Yet the Jadis didn't require complex arrangements, or even a terribly wide dynamic range overall, to impress with its musicality. Throughout the blessedly simple album Red Headed Stranger, by Willie Nelson (LP, Columbia/Impex IMP 6004), the Jadis I-35 maintained its focus on three things: the realistic portrayal of the tone of Nelson's voice and nylon-string guitar, and the convincingly supple, forward-leaning, nonmechanical portrayal of melodic lines. This is not to say that the French amp let everything else go to hell in a handbasket: It simply played music in such a way that secondary concernsbass depth, stereo imaging, etc.were given precedence over the primary concerns. Compelled nevertheless to comment on the amp's spatial performance, I would say that the Jadis I-35 offered quite respectable stereo imaging, with, as suggested above, a very good and clear sense of the spatial relationships between different sounds in a stereo recording. But it lacked the last word in the size, scale, and depth of the performing space: Recordings noted for being "stereo spectaculars," such as the classic recording, by Ernest Ansermet and the Orchestre de la Suisse Romande, of Falla's The Three-Cornered Hat (LP, London CS 6224), may not, through the Jadis, set high-end hearts a-flutter. But I was thoroughly happy.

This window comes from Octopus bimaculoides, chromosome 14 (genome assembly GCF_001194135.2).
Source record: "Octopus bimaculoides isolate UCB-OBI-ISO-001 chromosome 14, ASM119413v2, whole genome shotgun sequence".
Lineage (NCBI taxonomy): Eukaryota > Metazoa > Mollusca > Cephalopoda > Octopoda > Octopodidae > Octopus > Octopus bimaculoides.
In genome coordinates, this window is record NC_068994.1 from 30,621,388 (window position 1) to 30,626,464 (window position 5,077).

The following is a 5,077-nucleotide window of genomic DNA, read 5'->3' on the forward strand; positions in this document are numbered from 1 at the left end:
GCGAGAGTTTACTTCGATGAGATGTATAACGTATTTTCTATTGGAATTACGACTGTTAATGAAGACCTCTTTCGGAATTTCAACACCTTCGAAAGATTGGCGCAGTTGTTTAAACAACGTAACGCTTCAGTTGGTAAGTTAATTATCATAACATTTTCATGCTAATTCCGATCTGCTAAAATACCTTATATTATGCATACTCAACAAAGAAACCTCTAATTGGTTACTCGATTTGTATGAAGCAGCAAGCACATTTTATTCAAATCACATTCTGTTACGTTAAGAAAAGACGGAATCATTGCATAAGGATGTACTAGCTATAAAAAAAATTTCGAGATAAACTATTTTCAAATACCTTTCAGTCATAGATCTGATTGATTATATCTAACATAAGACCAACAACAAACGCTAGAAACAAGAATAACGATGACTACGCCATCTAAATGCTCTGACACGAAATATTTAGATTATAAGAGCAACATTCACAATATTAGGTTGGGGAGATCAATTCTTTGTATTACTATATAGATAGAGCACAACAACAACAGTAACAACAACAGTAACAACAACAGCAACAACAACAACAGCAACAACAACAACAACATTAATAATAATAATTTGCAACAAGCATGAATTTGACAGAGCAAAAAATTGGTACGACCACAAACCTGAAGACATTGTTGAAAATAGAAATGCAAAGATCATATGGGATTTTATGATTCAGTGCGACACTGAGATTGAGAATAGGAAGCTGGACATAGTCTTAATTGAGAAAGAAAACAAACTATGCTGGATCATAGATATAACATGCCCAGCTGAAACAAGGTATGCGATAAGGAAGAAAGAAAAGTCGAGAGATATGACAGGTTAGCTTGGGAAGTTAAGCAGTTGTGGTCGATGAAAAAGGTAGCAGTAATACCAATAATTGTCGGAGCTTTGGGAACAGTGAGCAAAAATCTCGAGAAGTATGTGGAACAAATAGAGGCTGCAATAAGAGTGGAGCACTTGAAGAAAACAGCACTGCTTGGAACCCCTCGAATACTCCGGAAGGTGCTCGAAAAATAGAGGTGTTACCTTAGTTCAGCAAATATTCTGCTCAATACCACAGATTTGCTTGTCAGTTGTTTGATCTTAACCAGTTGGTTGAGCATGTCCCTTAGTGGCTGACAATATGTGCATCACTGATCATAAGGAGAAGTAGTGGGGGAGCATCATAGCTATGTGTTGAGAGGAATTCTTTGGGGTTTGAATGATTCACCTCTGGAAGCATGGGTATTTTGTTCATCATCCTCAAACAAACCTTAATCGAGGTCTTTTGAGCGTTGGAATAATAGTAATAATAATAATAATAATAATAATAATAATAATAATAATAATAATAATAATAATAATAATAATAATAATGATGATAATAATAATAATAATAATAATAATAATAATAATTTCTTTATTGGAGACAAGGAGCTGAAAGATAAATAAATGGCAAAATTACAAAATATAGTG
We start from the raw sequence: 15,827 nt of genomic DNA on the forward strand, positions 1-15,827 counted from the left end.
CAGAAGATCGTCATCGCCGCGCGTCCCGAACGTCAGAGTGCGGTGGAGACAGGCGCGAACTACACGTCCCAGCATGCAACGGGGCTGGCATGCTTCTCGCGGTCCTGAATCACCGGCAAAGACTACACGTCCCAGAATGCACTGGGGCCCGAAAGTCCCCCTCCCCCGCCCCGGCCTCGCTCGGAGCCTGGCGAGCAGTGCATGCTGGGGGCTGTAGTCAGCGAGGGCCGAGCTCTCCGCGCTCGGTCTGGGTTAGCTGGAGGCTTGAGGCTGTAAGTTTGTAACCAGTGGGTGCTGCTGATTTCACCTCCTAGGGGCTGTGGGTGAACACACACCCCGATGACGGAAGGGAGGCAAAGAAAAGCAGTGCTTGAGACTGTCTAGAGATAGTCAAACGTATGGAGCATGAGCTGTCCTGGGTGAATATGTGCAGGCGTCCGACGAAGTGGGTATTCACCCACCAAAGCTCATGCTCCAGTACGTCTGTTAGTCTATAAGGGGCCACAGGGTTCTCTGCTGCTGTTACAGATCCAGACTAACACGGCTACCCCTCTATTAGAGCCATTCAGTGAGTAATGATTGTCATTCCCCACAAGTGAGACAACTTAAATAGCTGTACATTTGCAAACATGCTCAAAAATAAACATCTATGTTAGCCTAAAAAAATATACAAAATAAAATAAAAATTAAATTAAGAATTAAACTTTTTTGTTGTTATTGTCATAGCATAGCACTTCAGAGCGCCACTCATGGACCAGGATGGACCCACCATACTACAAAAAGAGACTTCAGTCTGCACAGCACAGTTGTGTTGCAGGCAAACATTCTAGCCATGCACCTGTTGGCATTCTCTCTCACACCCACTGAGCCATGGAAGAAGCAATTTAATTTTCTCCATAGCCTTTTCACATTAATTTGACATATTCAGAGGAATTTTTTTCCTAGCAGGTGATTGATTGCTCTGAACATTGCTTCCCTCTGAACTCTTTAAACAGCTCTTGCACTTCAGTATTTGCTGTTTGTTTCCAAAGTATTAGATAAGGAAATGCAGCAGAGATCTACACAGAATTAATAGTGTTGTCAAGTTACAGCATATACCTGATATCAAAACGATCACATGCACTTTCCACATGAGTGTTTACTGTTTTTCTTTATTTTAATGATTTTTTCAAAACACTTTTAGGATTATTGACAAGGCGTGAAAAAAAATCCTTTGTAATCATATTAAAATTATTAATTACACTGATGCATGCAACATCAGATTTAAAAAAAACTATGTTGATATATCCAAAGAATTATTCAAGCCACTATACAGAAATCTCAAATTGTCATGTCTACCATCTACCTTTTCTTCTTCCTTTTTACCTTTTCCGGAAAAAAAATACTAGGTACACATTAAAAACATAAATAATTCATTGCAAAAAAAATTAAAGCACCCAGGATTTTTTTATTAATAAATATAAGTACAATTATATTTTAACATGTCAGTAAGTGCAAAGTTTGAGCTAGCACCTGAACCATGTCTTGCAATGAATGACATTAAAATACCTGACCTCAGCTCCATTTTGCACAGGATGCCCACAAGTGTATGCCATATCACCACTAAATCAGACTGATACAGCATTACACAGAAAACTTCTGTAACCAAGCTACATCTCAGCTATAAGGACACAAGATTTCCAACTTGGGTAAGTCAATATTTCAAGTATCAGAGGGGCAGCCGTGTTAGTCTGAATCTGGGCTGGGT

During its time in my system, the I-35 delivered every bit of the presence, tone, and texture that I would hope to hear from a contemporary tube amplifier: no small feat in itself. Yet looking back on my listening notes of the past couple of months, I see that most of my observations have more than usual to do with music, and less to do with sound, per se: a good sign.
Indeed, although my preference endures for the sound and the presentation of my own reference electronics, the Jadis I-35 was good enough at playing musicat drawing me into the melodies and harmonies and rhythms and ideas captured in my recordsthat I wasn't watching the clock (or the calendar), waiting for the review period to end. This is a damn good amp for getting to the essence of music.
I haven't heard much else from Jadis's current product line; I have no idea whether or not the I-35 is representative. But the I-35 makes me want to hear more from Jadisand I hope that I will. Life is short enough as it is.